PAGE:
Purpose: This study aims to assess the risks of systematisation of corruption in the UK following the Brexit referendum. Design/methodology/approach: The study applies theoretical and empirical findings of criminological, social, psychological, economic and legal research on the causes of systemic corruption to the socio-institutional developments following the Leave vote. Findings: The events surrounding the referendum confirm that the resort to corrupt practices is normalised in certain sectors of the British institutions, business and media and that socio-political processes activated by the Leave vote and inadequate UK policymaking and lawmaking can aggravate the situational and socio-psychological enablers of systemic corruption. Effective solutions must go beyond mere anti-corruption laws and address deeper social issues. Research limitations/implications: The study focuses only on some of the major situational and socio-psychological causes of systemic corruption, including the unintended criminogenic effects of the law. More interdisciplinary research is required to address other causes, such as historical and cultural factors. Practical implications: The findings of this study can inspire practical solutions by policymakers and future research. Social implications: The study contributes to raising social awareness and stimulating public discussion on systemic corruption in the UK and on the consequences of the referendum on public and private integrity. Originality/value: The study offers the first systematic analysis of the effects of Brexit and the referendum on corruption through an integrated interdisciplinary approach to systemic corruption in the UK.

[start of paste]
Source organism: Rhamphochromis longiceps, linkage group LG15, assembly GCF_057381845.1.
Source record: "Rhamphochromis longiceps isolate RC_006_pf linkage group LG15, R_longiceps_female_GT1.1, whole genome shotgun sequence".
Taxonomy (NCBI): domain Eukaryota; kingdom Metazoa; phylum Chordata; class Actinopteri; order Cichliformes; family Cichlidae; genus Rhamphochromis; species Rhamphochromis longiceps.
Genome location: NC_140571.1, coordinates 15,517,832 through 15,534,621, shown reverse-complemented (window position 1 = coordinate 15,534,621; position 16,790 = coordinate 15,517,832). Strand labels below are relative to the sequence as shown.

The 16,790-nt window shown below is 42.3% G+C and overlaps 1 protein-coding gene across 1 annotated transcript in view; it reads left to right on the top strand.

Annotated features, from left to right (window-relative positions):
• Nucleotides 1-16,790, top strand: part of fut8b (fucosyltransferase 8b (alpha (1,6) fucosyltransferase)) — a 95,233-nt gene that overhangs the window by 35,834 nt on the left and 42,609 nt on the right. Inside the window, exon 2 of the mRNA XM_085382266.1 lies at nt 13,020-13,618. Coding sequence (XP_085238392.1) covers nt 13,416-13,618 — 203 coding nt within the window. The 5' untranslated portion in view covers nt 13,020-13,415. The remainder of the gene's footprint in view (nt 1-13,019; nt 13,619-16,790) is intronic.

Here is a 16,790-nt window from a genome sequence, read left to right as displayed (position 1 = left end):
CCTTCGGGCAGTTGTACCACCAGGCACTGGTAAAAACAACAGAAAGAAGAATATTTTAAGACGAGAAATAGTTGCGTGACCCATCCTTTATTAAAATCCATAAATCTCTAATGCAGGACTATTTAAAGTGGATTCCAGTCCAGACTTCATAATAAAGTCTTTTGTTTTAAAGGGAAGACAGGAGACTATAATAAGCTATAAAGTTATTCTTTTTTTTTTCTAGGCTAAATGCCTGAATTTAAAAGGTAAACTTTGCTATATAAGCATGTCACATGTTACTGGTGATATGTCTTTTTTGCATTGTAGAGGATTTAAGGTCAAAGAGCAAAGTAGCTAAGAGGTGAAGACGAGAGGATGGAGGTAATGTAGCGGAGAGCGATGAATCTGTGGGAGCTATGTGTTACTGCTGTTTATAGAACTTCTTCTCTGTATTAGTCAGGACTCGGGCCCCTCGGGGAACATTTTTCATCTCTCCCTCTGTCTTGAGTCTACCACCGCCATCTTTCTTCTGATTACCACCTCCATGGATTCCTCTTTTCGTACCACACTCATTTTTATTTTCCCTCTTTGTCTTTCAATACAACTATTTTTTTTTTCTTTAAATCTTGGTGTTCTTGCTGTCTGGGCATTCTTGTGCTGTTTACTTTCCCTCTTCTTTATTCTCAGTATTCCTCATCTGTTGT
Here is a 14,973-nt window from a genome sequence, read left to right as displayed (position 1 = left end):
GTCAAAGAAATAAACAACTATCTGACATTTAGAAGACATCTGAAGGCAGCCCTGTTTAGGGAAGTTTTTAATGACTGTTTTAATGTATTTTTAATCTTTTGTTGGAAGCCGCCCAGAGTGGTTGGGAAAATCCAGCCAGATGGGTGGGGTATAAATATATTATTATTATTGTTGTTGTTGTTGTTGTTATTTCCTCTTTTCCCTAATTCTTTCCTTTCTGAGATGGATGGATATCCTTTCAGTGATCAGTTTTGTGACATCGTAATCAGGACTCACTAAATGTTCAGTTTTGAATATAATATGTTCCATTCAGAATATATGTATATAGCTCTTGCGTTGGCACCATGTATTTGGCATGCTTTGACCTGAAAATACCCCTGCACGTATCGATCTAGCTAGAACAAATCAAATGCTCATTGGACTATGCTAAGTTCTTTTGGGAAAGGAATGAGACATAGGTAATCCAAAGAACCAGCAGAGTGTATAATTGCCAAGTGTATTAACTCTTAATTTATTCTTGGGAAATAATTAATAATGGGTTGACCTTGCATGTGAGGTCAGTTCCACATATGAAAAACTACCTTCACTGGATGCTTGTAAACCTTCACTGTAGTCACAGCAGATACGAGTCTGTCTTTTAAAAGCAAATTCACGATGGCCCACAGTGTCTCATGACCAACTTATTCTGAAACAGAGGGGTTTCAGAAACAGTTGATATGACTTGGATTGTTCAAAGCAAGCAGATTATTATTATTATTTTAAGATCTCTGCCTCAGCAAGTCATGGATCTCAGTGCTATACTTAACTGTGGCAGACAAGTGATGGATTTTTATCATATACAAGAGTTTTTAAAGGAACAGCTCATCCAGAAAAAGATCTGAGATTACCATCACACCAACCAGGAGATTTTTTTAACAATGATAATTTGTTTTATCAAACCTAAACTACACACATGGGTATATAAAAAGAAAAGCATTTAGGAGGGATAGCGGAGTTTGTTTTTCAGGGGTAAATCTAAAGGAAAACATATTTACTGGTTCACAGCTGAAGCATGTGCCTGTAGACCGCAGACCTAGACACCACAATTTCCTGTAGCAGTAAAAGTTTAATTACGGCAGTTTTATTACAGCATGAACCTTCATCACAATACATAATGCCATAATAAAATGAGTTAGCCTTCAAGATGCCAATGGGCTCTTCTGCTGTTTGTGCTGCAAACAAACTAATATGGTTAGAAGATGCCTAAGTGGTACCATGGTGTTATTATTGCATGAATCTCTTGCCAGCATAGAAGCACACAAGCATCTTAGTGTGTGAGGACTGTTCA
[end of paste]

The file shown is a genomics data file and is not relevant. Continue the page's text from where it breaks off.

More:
- Corruption proofing
- Systemic corruption
ASJC Scopus subject areas
- Economics, Econometrics and Finance(all)